SEOUL, South Korea – When Samsung unveiled a new smartphone at the storied Radio City Music Hall last year, the Broadway-style spectacle was memorable not for technology but for a cast of giggling female characters who fantasized about marrying a doctor, fretted about eating too much cake and who needed a man’s help to understand how to work the phone.
The stereotypes were blatant, even for an industry in which skimpily clad booth babes are a staple of trade shows and high-level female executives are a rarity.
A backlash began spreading online as the event unfolded, live-streamed on the Internet and broadcast in Times Square.
How could an international company that wants to be seen as an innovator and spends more than $11 billion a year on advertising and promotions so badly misjudge its audience? Without too much difficulty, and often, it turns out.
A day before the Galaxy smartphone launch in March last year, Samsung was criticized in South Africa for using models in bikini tops to show its newest refrigerators and washing machines.
Some months later, the company was derided for a video promoting a fast data-storage device known as a solid state drive. Two men in the ad immediately recognize the device and understand the benefits while a woman, who says she uses her computer only for simple activities such as looking at pictures, is befuddled.
Marlene Morris Town, a marketing professor at Georgetown University’s McDonough School of Business, said the portrayals are troubling and imply that men are the sole target of the sales message. If women are the target, the implication is they are significantly less competent and not able to grasp technology.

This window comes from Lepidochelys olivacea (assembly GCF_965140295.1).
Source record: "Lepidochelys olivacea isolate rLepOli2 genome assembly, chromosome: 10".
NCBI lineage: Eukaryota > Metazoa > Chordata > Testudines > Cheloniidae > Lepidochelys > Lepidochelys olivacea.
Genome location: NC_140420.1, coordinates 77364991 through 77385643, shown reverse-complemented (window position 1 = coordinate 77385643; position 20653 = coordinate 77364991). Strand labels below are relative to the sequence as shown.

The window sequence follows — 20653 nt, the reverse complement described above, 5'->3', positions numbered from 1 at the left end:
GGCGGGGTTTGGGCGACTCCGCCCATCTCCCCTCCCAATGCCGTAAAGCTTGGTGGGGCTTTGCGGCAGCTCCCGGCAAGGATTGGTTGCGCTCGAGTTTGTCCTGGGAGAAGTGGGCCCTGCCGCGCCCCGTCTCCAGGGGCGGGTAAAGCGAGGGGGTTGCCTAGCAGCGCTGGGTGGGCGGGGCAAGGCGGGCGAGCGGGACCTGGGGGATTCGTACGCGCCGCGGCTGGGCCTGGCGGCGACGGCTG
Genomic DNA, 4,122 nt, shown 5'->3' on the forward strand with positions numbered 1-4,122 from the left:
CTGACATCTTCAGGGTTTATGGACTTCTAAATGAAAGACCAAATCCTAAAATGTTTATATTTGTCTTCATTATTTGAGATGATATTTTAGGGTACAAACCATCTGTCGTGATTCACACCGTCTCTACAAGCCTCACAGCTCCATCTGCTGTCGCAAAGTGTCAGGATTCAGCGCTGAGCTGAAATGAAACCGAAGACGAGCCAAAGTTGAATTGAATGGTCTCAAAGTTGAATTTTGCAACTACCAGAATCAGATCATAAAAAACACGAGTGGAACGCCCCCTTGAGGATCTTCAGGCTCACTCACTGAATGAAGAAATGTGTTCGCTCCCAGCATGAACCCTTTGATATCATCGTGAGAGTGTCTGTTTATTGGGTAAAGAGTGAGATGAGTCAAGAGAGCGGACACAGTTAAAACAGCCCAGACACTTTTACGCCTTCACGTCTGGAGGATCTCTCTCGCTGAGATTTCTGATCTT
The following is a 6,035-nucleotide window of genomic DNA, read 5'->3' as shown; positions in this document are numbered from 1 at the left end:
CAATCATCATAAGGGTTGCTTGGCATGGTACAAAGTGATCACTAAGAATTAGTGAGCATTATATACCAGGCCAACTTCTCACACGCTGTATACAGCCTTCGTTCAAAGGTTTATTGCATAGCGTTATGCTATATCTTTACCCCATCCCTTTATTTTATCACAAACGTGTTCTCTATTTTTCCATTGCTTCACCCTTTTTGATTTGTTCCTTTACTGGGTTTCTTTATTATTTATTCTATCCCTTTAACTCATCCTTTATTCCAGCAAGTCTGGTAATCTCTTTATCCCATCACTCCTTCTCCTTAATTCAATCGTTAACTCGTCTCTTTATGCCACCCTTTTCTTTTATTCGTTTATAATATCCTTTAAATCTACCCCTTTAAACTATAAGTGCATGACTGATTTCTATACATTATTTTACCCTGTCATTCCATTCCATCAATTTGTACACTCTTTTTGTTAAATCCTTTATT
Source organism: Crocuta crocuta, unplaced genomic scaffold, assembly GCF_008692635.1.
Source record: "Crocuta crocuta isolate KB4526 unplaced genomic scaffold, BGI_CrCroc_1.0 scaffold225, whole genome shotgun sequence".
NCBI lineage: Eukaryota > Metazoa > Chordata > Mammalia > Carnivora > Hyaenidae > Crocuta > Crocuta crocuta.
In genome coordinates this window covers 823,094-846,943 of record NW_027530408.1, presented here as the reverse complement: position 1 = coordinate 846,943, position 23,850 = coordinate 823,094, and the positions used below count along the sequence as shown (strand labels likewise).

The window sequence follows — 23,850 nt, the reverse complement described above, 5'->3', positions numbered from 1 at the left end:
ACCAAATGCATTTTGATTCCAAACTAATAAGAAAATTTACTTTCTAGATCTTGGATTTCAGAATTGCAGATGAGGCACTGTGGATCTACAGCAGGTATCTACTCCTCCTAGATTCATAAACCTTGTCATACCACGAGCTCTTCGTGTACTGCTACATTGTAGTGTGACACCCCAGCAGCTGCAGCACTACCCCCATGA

Samsung is hardly alone in talking down to half of its potential customers.
Joking that gadgets made by LG Electronics distract attention from models, Facebook user Lee Sang-hoon collected two dozen images of the company’s products promoted by women with ample cleavage. The company’s promotion for a new curved TV was a woman in a reclining pose.
Among men, we talk about how LG does breast marketing, said Lee, who added that LG seems to have toned down its promotions this year.
Perhaps because depictions of females as submissive adornments have long been the norm in South Korea, audiences have rarely questioned how homegrown technology giants such as Samsung and LG Electronics portrayed women.
Even as these companies became global names, their corporate cultures hardly changed. Some of Samsung’s blunders took place under female leadership. A female executive gave the green light to the Radio City Music Hall launch.
Heeding criticism abroad and at home, Samsung this year tried for the first time to dispense with young women in tight clothes for a TV launch in South Korea.
But far from winning plaudits, Samsung became the victim of the cult it helped create. Without models, news photographers and camera crews refused to shoot a new curved-screen television at the Samsung launch in February. Instead, they asked women hired to explain technical features to stand next to the TVs.
Samsung is preparing for the global launch of the Galaxy S5 smartphone next Friday.